This language of divine suffering is designed to describe a faith which views God in terms of historical involvement and relatedness with his people. To Israel, God was not an impersonal being nor was he a God that was above and beyond the world. To the contrary, he was a God who was with them (Isaiah 7:14), the Holy One who lived among the people (Hosea 11:9). “For what great nation has a god as near to them as the Lord our God is near to us whenever we call on him?” (Deuteronomy 4:7). This is the reason Israel ascribed personal characteristics to God, such as love, anger, anguish, patience, jealousy, and joy.
In addition, many other characteristics attributed to God reflect the fact that when God responds to human sin and rebellion, his response also contains the element of divine suffering. When God deals with humanity, God expresses a variety of reactions:
God is jealous: “Do not worship any other god, for the Lord, whose name is Jealous, is a jealous God” (Exodus 34:14 NIV).
When God punishes, punishment is sometimes done out of a sense of injured honor: “Then my anger will cease and my wrath against them will subside, and I will be avenged. And when I have spent my wrath upon them, they will know that I the Lord have spoken in my zeal” (Ezekiel 5:13 NIV).
God becomes angry and enraged: “How long, O Lord? Will you be angry forever? How long will your jealousy burn like fire?” ( Psalm 79:5 NIV).
God is grieved by human sins: “The Lord was grieved that he had made man on the earth, and his heart was filled with pain” (Genesis 6:6 NIV).
God changes his mind: “And the Lord changed his mind about the disaster that he planned to bring on his people” (Exodus 32:14 NRSV).
God is affected by the suffering of his people: “Whenever the Lord raised up judges for them, the Lord was with the judge, and he saved them from the hand of their enemies all the days of the judge; for the Lord was moved to pity by their groaning because of those who afflicted and oppressed them” (Judges 2:18 RSV).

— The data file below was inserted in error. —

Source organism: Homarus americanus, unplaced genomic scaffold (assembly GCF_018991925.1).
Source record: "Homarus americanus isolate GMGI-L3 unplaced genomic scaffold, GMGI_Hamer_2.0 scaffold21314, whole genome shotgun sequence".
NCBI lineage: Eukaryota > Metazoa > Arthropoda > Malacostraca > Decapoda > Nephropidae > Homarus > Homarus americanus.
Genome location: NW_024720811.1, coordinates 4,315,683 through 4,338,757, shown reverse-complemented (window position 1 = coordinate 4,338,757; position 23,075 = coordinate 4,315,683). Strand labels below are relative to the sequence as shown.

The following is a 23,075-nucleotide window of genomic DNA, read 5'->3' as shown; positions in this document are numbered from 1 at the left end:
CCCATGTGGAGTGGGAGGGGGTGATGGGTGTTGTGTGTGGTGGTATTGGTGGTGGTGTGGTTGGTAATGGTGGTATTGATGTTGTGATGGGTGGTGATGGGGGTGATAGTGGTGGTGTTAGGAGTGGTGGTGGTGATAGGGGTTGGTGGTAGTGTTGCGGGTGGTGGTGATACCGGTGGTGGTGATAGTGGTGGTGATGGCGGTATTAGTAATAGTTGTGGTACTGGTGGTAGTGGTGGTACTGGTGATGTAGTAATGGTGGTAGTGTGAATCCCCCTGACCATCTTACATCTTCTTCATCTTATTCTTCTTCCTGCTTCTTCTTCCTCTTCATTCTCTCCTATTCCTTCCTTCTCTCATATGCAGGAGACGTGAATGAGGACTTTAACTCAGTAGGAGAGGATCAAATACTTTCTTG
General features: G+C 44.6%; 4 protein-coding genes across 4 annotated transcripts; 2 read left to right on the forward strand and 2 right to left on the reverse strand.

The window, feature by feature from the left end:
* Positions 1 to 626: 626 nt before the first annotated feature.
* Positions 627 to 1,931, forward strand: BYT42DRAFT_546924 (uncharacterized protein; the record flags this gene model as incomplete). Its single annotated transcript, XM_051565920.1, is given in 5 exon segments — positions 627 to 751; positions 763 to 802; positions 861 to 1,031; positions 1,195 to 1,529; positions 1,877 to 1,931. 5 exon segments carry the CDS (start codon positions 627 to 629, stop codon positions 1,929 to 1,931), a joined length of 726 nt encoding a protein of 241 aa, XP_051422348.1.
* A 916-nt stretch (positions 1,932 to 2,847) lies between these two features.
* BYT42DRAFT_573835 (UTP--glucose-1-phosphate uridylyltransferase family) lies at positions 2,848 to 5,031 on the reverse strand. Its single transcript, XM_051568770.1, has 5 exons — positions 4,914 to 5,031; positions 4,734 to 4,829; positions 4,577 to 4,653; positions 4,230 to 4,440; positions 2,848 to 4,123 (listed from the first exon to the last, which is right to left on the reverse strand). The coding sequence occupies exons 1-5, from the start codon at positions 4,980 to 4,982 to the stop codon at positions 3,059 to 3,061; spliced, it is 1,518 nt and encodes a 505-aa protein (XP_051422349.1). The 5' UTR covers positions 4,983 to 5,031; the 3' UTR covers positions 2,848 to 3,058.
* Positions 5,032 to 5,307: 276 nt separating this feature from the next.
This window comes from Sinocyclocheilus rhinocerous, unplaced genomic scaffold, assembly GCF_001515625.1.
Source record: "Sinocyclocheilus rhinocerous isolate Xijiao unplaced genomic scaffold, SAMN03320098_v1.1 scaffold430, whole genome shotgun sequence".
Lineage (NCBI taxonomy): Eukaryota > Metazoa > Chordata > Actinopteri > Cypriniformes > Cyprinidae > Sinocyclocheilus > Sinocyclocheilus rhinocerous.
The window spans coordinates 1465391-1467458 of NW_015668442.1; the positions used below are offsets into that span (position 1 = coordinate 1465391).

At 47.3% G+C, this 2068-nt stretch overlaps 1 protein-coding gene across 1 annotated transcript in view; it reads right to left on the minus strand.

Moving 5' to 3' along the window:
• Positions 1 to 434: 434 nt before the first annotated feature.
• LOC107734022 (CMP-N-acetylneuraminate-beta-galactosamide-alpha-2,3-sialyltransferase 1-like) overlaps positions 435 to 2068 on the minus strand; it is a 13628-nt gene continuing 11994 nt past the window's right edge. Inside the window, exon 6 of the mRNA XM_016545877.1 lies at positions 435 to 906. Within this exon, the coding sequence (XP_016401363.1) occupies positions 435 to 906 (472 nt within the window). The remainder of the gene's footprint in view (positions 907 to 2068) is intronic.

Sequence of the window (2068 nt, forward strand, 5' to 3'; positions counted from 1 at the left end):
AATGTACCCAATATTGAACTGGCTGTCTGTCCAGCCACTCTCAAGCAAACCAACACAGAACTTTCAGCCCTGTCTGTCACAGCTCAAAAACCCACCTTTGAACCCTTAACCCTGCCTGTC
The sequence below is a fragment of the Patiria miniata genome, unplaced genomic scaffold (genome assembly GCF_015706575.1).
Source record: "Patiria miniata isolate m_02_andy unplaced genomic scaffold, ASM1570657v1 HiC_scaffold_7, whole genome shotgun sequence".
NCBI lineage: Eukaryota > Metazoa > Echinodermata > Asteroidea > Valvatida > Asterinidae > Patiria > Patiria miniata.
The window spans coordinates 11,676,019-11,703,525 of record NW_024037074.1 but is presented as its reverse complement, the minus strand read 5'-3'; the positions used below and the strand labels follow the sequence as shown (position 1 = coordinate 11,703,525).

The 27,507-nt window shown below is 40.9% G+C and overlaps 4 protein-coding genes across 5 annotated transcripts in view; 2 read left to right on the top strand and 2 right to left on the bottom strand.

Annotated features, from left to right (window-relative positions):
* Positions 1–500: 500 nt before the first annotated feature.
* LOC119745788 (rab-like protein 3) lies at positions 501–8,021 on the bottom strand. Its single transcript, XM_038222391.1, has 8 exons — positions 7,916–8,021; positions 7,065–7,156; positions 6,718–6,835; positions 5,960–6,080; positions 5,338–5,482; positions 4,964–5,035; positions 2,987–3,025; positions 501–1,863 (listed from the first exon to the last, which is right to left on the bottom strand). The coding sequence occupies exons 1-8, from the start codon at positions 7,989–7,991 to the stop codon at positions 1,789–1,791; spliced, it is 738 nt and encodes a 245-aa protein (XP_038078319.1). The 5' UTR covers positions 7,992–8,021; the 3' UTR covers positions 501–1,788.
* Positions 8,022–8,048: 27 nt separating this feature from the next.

God cries out like a person in pain: “The Lord goes forth like a soldier, like a warrior he stirs up his fury; he cries out, he shouts aloud, he shows himself mighty against his foes. For a long time I have held my peace, I have kept still and restrained myself; now I will cry out like a woman in labor, I will gasp and pant” (Isaiah 42:13-14 NRSV).
Gerstenberger wrote: “All such affirmations in the Old Testament are deeply rooted in the emotional language of human suffering. ‘Pity’ (e.g., Hos. 2:23) is a new turning toward a beloved person that is rooted in keen anxiety; ‘regret’ (e.g., Gen. 6:6) is the painful concession to have failed in one’s plan. Thus for the Israelite God’s suffering is, strange as it may sound, precisely like human suffering, a bitter experience that injures body and spirit . . . God’s suffering results from the coinciding of human and divine action . . . His pain is the consequence of human misconduct” (p. 100).
NEXT: The God Who Suffers – Part 3
Gerstenberger, E. S. and W. Schrage, Suffering. Nashville: Abingdon Press, 1977.
Richard, Lucien. What Are They Saying About the Theology of Suffering. New York: Paulist Press, 1992.
Emeritus Professor of Old Testament
Northern Baptist Seminary